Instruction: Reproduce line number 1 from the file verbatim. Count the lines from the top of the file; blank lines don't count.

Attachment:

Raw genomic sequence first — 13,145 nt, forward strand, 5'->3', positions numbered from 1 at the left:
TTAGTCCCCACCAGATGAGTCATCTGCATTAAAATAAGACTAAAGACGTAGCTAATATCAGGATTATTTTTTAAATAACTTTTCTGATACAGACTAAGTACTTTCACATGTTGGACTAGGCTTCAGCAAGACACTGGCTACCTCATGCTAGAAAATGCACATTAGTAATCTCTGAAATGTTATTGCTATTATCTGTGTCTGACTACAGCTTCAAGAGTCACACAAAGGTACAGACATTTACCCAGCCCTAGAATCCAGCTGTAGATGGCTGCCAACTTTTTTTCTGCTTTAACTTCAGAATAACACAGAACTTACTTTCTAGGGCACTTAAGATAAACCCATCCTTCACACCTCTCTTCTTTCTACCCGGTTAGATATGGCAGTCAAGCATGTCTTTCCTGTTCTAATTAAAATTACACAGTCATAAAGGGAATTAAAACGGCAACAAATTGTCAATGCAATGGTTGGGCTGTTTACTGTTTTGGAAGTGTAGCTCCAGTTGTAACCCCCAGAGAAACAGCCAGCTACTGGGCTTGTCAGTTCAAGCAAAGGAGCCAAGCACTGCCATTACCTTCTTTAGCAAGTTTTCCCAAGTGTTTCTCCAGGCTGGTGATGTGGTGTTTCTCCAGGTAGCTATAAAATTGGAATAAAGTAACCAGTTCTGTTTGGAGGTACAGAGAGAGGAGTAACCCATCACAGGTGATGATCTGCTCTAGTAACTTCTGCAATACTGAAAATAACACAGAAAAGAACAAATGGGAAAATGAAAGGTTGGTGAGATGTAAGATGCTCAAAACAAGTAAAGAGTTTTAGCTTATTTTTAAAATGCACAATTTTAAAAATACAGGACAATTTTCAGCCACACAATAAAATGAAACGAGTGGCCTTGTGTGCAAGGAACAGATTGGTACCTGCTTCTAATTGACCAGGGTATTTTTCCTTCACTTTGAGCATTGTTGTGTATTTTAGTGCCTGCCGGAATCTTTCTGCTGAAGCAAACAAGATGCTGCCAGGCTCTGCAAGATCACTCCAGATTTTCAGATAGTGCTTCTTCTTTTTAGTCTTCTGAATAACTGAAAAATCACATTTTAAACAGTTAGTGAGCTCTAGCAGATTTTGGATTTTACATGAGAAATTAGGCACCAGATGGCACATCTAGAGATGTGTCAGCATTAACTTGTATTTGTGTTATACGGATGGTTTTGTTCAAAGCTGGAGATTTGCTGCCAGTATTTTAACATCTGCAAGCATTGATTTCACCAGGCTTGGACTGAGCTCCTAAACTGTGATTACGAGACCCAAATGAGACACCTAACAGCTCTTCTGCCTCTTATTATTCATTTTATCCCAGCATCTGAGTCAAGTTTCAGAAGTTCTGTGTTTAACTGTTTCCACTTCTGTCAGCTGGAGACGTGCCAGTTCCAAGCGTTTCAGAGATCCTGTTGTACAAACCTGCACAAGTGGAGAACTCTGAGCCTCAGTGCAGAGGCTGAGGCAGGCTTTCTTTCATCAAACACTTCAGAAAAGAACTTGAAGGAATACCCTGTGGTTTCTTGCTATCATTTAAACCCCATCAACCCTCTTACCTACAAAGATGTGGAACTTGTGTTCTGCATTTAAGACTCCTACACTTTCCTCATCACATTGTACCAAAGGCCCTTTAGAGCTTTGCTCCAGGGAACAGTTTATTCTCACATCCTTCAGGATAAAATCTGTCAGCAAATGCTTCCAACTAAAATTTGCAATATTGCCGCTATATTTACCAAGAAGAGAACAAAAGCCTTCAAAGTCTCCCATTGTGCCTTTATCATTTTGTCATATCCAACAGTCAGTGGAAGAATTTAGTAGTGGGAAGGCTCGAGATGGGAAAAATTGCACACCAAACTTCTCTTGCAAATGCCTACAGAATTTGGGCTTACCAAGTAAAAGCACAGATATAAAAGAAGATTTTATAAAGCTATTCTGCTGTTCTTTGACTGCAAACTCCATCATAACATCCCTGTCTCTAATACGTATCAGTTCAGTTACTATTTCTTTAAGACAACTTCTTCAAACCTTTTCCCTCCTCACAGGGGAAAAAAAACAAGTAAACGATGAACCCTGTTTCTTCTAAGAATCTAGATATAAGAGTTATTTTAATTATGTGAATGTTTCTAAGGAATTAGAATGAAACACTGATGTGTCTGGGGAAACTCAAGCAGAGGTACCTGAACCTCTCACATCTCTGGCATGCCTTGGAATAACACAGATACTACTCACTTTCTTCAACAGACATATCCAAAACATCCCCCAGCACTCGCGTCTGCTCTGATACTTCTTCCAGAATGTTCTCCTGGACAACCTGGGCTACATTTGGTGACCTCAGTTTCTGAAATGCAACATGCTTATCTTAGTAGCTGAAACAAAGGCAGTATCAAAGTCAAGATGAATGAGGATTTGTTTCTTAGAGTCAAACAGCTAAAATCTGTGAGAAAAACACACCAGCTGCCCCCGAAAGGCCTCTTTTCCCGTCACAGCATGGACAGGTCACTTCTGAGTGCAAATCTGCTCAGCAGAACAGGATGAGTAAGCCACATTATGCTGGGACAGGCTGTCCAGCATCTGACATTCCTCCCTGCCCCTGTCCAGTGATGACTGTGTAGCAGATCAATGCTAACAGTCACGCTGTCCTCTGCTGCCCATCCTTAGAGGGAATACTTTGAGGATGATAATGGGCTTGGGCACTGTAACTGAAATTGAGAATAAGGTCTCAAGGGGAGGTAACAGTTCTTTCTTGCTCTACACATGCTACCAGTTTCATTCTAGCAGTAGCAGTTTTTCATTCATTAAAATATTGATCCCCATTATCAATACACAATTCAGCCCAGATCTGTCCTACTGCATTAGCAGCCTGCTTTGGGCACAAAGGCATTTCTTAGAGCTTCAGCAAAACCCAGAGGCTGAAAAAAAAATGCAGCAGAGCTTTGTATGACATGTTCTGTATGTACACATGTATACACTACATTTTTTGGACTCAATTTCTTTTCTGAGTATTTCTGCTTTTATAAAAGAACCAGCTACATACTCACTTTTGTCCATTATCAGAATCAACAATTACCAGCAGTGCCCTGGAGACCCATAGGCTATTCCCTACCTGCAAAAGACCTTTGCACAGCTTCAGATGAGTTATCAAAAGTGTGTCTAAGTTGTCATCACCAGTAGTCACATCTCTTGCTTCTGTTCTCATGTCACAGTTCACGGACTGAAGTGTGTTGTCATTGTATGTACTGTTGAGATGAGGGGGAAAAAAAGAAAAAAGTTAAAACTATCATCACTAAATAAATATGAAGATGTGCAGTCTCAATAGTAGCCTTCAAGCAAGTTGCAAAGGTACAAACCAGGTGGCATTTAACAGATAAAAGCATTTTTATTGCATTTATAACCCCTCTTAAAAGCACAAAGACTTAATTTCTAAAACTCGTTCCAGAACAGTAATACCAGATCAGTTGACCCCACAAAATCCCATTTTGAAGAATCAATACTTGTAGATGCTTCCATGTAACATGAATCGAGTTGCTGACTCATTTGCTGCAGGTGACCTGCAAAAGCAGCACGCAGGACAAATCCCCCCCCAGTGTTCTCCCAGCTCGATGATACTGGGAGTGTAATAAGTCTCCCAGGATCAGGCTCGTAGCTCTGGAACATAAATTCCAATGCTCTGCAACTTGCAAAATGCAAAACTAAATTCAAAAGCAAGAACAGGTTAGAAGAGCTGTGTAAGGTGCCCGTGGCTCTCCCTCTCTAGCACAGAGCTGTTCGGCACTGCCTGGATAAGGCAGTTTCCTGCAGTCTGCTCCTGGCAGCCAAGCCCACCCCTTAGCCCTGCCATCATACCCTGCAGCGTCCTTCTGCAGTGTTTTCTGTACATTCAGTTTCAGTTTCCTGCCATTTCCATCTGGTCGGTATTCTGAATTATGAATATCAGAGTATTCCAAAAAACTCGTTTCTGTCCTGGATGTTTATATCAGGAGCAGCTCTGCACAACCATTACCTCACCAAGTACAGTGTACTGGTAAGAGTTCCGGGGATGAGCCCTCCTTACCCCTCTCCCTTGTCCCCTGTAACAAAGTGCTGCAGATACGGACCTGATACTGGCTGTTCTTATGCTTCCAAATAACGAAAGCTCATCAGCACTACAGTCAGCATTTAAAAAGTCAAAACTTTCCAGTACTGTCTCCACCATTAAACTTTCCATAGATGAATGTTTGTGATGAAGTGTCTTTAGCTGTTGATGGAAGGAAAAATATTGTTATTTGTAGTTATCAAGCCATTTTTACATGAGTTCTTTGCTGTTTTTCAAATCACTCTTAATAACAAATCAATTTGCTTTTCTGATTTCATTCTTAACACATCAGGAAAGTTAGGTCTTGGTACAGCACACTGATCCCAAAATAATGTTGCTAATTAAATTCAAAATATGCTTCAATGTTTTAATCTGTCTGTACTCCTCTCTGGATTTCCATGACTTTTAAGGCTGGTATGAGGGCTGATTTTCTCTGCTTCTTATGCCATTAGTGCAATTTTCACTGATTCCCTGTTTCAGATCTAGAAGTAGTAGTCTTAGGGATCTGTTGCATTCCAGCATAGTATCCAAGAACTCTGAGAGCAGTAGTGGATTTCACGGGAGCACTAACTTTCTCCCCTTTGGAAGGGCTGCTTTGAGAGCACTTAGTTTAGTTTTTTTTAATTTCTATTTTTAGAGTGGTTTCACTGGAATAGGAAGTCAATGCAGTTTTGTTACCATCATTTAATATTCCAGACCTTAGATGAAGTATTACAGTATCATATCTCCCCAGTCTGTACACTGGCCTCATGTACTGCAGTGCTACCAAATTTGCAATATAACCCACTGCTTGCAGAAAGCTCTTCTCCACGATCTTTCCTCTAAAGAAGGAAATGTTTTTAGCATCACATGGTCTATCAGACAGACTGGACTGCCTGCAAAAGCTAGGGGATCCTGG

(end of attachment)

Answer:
Raw genomic sequence first — 13,145 nt, forward strand, 5'->3', positions numbered from 1 at the left: